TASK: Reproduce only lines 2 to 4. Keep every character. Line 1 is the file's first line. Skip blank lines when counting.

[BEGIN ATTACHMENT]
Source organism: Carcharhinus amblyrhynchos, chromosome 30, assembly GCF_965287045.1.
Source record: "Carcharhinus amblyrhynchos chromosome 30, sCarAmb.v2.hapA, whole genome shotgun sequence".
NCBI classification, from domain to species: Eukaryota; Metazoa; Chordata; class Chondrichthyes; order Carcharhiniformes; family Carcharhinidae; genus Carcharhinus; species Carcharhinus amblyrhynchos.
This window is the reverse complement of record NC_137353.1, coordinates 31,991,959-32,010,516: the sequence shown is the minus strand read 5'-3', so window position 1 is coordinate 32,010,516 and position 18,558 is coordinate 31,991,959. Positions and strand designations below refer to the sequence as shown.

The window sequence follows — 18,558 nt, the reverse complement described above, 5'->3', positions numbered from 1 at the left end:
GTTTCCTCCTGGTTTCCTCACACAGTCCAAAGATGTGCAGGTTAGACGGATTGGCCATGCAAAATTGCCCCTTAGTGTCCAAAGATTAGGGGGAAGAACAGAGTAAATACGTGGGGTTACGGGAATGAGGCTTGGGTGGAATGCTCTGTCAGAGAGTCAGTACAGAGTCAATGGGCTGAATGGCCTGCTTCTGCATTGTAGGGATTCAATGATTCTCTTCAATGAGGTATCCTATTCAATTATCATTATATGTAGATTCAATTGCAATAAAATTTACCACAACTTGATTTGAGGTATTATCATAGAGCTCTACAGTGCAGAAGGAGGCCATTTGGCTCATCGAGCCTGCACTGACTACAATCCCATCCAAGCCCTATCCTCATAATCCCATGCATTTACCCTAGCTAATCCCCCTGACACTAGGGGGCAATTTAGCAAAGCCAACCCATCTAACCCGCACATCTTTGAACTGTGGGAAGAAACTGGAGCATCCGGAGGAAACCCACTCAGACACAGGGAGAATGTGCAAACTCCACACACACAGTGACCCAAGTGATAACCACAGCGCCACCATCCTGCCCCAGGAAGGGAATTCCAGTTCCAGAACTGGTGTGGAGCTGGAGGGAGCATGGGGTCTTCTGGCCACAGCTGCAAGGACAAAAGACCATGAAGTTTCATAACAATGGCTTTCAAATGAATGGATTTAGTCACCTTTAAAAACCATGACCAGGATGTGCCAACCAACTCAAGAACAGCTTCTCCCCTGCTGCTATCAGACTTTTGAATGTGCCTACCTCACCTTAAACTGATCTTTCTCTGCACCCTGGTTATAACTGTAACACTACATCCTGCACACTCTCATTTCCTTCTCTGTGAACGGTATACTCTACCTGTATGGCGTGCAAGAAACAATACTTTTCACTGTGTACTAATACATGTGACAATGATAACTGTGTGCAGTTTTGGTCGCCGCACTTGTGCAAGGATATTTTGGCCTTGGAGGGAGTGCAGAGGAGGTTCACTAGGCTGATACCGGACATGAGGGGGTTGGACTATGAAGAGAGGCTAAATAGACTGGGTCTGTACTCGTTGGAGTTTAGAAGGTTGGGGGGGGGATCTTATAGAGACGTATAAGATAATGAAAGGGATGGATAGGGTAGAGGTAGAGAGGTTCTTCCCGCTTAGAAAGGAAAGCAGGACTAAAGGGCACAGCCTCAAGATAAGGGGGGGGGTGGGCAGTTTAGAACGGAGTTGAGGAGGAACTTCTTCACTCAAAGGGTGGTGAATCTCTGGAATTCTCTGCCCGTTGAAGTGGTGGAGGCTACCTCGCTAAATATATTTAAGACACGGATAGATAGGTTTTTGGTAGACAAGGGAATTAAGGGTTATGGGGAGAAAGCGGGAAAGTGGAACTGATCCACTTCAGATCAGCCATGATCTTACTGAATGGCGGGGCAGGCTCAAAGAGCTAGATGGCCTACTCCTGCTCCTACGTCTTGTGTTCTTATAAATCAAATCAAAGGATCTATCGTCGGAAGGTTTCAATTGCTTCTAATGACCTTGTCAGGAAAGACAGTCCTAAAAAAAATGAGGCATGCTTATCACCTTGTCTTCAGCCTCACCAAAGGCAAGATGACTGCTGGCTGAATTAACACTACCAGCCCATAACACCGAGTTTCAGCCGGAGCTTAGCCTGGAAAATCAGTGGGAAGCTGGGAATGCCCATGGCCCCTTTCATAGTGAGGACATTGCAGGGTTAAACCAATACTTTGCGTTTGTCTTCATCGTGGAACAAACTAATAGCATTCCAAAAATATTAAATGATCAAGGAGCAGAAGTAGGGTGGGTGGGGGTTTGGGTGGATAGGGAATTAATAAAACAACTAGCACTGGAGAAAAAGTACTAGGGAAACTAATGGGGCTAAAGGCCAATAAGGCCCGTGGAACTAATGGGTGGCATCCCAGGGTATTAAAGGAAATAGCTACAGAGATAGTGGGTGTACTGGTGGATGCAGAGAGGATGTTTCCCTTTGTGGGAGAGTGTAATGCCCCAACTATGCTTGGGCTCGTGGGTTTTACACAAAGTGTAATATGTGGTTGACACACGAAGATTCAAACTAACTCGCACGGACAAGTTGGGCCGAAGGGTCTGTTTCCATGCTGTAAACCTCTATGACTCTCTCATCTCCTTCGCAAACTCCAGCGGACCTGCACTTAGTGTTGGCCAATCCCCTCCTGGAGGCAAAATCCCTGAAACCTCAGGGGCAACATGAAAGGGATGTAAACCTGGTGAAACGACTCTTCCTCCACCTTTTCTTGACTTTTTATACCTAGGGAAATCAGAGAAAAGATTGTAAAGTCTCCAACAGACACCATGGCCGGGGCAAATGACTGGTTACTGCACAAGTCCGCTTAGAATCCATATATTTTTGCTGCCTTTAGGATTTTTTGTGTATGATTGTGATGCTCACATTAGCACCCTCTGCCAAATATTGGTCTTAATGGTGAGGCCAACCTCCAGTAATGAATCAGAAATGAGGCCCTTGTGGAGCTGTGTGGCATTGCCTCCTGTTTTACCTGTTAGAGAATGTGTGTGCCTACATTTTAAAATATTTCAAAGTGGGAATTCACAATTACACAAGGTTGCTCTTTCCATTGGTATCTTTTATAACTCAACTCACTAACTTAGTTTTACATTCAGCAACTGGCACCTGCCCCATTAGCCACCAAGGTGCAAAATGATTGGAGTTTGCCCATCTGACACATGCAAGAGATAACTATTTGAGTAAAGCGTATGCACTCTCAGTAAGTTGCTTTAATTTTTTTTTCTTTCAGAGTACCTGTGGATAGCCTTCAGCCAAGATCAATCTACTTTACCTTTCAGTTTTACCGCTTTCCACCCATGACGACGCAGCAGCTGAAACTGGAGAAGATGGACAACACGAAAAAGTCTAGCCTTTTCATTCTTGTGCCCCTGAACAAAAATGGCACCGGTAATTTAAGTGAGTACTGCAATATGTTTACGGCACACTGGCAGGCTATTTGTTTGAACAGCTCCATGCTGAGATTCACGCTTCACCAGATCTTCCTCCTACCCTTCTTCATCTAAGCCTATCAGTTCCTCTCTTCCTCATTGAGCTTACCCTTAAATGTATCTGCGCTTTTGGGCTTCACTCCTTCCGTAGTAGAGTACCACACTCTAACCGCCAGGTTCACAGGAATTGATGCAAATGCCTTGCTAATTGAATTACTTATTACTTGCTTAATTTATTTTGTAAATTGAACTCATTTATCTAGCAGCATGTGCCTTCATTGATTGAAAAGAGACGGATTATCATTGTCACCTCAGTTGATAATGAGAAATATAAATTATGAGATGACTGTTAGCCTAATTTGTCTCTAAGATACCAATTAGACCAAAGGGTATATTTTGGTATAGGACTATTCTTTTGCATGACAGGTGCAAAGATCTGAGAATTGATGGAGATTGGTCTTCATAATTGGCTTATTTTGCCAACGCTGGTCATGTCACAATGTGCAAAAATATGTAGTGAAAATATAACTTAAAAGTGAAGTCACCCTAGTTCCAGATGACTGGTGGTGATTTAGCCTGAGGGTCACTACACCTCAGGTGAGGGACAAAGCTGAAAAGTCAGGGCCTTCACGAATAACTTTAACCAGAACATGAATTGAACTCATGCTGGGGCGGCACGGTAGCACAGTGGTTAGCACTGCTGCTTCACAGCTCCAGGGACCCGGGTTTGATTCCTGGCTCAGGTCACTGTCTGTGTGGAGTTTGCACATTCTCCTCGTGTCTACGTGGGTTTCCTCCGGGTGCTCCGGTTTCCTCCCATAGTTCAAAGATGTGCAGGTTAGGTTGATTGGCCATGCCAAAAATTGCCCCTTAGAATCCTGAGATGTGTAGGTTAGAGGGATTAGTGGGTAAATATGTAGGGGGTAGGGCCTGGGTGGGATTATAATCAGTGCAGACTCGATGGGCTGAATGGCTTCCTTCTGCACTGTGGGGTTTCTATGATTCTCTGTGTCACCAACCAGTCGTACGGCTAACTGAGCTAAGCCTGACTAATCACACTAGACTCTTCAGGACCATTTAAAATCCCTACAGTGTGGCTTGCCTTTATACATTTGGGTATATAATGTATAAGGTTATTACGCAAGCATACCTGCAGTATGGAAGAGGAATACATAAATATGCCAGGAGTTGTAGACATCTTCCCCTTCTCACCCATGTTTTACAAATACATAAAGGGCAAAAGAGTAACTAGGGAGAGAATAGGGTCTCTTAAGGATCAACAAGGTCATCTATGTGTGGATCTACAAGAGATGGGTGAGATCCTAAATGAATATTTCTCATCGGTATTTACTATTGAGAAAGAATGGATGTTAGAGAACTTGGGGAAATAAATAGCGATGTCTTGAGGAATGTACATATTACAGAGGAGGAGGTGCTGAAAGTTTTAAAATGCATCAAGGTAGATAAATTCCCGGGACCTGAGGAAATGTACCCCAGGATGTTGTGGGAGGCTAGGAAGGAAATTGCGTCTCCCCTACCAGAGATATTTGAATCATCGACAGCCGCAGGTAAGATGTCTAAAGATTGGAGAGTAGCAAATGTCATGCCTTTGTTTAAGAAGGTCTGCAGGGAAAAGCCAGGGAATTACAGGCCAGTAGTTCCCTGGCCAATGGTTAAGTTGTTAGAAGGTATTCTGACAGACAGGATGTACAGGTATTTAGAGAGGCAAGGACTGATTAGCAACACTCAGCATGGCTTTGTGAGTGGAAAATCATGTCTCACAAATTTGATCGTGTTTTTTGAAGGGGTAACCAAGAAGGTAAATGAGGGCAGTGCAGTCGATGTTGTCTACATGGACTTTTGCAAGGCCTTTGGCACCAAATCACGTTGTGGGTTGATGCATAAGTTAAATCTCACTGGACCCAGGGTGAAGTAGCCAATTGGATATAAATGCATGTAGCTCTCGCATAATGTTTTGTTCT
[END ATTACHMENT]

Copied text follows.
Source record: "Carcharhinus amblyrhynchos chromosome 30, sCarAmb.v2.hapA, whole genome shotgun sequence".
NCBI classification, from domain to species: Eukaryota; Metazoa; Chordata; class Chondrichthyes; order Carcharhiniformes; family Carcharhinidae; genus Carcharhinus; species Carcharhinus amblyrhynchos.
This window is the reverse complement of record NC_137353.1, coordinates 31,991,959-32,010,516: the sequence shown is the minus strand read 5'-3', so window position 1 is coordinate 32,010,516 and position 18,558 is coordinate 31,991,959. Positions and strand designations below refer to the sequence as shown.